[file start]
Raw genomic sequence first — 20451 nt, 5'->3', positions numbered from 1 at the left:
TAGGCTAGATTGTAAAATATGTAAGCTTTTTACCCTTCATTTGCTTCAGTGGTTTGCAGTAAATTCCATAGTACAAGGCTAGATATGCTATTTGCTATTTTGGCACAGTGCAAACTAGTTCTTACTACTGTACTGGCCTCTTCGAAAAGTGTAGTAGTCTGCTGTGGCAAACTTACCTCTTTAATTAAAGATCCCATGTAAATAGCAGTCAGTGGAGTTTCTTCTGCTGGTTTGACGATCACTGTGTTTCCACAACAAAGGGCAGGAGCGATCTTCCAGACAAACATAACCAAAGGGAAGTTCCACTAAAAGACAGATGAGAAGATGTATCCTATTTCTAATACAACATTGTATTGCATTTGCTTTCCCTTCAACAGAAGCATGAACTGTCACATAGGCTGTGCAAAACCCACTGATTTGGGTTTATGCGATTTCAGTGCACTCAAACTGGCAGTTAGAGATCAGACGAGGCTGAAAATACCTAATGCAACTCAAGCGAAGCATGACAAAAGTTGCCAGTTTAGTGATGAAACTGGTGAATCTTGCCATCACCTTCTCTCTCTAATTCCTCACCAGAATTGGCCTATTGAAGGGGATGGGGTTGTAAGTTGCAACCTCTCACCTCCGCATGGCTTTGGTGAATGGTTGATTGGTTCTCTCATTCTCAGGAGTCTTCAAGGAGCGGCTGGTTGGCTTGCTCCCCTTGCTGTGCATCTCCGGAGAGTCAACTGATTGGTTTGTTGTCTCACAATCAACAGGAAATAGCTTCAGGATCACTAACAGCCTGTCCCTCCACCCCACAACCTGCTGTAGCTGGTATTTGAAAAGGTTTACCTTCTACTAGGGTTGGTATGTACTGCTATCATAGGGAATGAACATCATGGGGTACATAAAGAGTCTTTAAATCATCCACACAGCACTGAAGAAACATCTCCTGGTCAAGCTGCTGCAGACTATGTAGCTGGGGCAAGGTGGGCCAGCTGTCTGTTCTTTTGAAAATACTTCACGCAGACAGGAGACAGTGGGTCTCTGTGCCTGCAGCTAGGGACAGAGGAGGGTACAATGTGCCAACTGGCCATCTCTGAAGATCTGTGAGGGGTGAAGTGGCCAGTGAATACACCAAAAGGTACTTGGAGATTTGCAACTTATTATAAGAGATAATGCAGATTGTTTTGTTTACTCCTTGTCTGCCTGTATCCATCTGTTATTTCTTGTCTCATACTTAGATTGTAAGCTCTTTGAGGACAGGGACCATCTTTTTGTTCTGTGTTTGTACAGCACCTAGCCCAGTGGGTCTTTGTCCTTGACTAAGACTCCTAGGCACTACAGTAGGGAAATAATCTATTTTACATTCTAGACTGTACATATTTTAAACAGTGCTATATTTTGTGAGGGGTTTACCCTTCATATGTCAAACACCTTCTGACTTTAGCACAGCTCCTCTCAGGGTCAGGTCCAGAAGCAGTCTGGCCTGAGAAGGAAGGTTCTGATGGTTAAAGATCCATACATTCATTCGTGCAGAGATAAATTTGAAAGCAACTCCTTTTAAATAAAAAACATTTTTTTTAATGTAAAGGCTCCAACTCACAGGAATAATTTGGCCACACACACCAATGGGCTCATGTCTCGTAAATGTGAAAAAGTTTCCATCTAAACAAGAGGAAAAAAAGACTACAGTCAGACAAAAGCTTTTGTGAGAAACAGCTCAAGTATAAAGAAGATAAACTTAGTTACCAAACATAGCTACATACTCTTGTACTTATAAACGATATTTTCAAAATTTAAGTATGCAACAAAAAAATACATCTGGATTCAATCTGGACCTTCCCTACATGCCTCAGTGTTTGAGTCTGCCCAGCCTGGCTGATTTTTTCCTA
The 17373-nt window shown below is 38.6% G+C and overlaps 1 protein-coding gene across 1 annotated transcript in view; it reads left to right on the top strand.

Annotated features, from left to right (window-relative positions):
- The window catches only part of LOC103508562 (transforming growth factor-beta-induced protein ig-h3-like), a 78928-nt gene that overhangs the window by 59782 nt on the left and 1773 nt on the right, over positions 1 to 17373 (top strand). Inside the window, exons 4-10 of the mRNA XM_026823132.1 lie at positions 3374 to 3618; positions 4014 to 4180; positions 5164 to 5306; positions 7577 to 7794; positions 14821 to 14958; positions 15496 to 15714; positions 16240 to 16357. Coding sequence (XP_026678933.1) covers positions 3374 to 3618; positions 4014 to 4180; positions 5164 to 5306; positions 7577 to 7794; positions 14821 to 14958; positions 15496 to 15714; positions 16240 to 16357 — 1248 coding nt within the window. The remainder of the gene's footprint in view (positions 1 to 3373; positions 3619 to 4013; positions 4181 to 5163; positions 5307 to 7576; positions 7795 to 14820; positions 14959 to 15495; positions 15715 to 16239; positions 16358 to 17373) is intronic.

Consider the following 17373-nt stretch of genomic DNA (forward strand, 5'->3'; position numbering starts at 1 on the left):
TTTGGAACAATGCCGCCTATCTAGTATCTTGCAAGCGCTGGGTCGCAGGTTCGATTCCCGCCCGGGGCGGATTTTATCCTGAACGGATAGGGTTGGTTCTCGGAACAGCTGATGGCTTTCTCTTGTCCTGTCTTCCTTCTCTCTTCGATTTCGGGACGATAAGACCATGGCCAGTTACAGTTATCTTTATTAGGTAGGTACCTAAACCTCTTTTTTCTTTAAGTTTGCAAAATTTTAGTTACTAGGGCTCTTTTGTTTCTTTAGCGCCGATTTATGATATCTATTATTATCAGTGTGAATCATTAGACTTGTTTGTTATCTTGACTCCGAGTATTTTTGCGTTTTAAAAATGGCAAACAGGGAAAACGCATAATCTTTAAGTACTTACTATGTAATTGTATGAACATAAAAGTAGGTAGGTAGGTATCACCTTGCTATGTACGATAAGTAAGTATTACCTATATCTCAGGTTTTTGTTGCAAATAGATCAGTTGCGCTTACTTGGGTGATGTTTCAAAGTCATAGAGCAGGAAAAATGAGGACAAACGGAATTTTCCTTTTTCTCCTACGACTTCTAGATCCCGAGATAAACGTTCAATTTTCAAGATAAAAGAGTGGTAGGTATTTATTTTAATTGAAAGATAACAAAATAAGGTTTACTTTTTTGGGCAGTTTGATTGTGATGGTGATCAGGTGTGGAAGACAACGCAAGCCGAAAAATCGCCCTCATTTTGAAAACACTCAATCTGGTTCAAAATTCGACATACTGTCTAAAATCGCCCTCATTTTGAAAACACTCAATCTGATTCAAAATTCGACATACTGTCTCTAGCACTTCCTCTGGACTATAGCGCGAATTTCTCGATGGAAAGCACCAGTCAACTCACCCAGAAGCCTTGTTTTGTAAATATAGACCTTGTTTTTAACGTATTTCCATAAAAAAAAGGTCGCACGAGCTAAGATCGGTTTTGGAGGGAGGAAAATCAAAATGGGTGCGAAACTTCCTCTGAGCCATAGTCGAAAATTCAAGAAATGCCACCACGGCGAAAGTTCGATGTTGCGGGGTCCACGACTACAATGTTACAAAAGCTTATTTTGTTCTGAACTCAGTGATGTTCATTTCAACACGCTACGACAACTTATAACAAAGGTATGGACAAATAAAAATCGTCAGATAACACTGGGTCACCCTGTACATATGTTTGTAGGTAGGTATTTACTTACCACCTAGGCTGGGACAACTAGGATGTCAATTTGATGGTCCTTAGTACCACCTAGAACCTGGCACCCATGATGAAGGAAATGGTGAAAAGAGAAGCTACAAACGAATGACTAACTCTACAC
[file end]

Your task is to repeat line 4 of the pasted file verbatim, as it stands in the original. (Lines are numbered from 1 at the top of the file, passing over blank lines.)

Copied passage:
Annotated features, from left to right (window-relative positions):